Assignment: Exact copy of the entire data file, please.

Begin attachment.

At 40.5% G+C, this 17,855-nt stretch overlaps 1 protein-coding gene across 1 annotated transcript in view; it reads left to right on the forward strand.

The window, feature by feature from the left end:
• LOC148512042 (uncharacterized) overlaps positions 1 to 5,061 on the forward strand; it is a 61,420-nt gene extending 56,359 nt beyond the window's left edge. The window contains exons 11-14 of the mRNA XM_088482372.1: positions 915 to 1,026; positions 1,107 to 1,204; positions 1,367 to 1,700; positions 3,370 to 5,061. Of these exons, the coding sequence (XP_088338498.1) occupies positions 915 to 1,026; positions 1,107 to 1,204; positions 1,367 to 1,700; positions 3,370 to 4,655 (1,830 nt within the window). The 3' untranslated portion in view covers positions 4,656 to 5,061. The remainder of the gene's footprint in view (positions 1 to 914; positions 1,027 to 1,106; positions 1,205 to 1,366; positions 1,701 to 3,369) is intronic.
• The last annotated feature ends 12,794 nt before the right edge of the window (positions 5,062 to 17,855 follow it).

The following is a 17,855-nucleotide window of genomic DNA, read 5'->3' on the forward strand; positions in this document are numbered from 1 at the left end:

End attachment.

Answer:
At 40.5% G+C, this 17,855-nt stretch overlaps 1 protein-coding gene across 1 annotated transcript in view; it reads left to right on the forward strand.

The window, feature by feature from the left end:
• LOC148512042 (uncharacterized) overlaps positions 1 to 5,061 on the forward strand; it is a 61,420-nt gene extending 56,359 nt beyond the window's left edge. The window contains exons 11-14 of the mRNA XM_088482372.1: positions 915 to 1,026; positions 1,107 to 1,204; positions 1,367 to 1,700; positions 3,370 to 5,061. Of these exons, the coding sequence (XP_088338498.1) occupies positions 915 to 1,026; positions 1,107 to 1,204; positions 1,367 to 1,700; positions 3,370 to 4,655 (1,830 nt within the window). The 3' untranslated portion in view covers positions 4,656 to 5,061. The remainder of the gene's footprint in view (positions 1 to 914; positions 1,027 to 1,106; positions 1,205 to 1,366; positions 1,701 to 3,369) is intronic.
• The last annotated feature ends 12,794 nt before the right edge of the window (positions 5,062 to 17,855 follow it).

The following is a 17,855-nucleotide window of genomic DNA, read 5'->3' on the forward strand; positions in this document are numbered from 1 at the left end: